The CDC recommends that all healthcare professionals receive an annual flu vaccination to prevent transmission to patients.
Since it takes about two weeks after vaccination for antibodies to develop in the body that protect against influenza virus infection, it is best to get vaccinated before flu begins spreading in a community. Healthcare professionals should offer vaccination by the end of October. Getting vaccinated later, however, can still be beneficial and vaccination should continue to be offered throughout the flu season, even into January or later.
Healthcare Professionals and Flu Immunization Rates
- Healthcare professionals are frequently the source of flu in healthcare settings. This is particularly troublesome for the vulnerable patients in their care, who may be at increased risk of severe complications, including flu-related mortality.
- Outbreaks have been documented in high-risk patient care areas, including organ transplant units, long-term care facilities, and neonatal intensive care units.
- Flu vaccination rates among healthcare professionals have improved but still remain below public health goals.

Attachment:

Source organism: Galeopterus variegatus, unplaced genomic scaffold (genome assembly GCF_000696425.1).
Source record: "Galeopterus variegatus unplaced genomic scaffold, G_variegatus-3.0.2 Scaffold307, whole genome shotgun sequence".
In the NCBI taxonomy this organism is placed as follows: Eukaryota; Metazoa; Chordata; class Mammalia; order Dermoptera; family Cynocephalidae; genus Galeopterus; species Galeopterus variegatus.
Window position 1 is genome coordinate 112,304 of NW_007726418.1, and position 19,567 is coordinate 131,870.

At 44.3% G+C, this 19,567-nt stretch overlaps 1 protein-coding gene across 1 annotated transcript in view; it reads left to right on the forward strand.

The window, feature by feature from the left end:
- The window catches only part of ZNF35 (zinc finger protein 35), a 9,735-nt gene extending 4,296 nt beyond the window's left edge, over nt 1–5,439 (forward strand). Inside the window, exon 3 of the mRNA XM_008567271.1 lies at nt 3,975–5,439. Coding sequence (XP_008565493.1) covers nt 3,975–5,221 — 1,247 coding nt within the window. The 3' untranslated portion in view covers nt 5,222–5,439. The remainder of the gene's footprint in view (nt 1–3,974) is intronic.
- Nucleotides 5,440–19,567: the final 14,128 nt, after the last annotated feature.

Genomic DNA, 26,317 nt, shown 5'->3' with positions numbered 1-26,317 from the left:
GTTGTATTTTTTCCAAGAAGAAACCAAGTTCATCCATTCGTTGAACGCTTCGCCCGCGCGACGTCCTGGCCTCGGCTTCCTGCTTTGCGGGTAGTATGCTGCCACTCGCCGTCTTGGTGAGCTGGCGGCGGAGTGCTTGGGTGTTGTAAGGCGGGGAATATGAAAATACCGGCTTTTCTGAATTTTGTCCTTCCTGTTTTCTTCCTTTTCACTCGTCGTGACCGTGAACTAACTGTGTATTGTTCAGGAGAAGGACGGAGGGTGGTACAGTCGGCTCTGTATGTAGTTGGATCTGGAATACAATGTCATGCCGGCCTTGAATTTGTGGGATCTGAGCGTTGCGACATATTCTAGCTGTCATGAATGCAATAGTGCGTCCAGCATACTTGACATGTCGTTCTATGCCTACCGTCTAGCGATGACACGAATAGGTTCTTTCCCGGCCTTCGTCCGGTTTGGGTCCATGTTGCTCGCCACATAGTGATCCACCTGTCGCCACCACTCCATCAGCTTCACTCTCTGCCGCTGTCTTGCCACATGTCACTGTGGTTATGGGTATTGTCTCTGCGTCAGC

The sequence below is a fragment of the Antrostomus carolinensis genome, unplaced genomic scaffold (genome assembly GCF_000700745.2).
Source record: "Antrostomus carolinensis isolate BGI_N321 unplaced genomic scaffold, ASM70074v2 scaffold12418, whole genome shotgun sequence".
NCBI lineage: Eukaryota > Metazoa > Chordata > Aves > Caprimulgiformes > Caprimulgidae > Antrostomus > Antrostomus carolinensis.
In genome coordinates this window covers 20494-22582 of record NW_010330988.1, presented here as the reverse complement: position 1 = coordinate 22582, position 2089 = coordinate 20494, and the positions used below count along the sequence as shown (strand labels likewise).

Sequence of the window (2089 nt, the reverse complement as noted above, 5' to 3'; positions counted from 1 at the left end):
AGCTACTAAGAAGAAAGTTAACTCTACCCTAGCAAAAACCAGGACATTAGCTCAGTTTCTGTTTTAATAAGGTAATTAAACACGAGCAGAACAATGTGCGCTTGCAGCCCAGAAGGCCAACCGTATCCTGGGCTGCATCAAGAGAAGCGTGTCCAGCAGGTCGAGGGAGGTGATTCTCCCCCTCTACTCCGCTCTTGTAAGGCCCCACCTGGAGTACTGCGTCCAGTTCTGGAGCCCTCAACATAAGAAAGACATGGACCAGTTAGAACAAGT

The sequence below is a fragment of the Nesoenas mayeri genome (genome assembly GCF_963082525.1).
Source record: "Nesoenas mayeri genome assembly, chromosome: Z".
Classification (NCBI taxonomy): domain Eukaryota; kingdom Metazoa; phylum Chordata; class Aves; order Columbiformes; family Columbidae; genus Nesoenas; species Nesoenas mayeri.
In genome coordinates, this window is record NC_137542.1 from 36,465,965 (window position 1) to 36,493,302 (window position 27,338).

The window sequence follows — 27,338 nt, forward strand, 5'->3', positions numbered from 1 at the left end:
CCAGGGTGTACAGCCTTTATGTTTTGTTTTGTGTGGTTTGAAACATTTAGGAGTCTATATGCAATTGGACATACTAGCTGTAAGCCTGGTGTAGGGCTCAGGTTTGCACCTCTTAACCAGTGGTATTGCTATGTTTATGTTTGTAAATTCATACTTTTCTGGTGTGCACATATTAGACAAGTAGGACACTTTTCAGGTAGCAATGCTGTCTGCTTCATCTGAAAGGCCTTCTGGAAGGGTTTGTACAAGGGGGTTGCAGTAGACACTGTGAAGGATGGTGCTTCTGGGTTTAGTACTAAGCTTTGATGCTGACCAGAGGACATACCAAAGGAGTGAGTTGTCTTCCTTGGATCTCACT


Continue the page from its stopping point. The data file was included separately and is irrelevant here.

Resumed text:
According to CDC data, among unvaccinated healthcare professionals surveyed early in the 2017-2018 flu season who did not intend to get a flu vaccination during the flu season, the most common reason reported for not getting vaccinated was fear of experiencing side effects or getting sick from the vaccine (22.1%).
In fact, the flu vaccine is made with flu viruses that are either weakened or have been inactivated (killed), and only broken up parts of the inactive virus are included in the vaccine. Therefore, the flu vaccine cannot cause the flu.
Benefits of Flu Immunization of Healthcare Professionals
- Influenza immunization is an important patient safety issue. Unvaccinated healthcare professionals can spread flu to patients, coworkers, and family members, leading to flu-related illnesses and deaths.
- Annual flu immunization of healthcare professionals:
- Prevents severe illnesses and deaths
- Protects patients, families, and coworkers
- Decreases use of sick leave
Infection Passed from Healthcare Professionals Can Increase Morbidity and Mortality Among Patients
Many believe only older adults are at risk for increased complications from flu. However, any individual with underlying medical conditions (e.g., asthma, diabetes, heart disease, immune deficiency) is at increased risk, as are infants and young children. Even healthy people are at risk for getting sick from flu. CDC recommends an annual flu vaccination for everyone age 6 months or older.
Influenza (flu) is not just a common cold. Anyone can get sick with flu, but certain people are at high risk of developing serious flu-related complications.
NFID public service announcement (:30 animated video) on the impact of flu on adults age 65 years and older
NFID has compiled a list of resources and strategies to increase immunization rates among healthcare professionals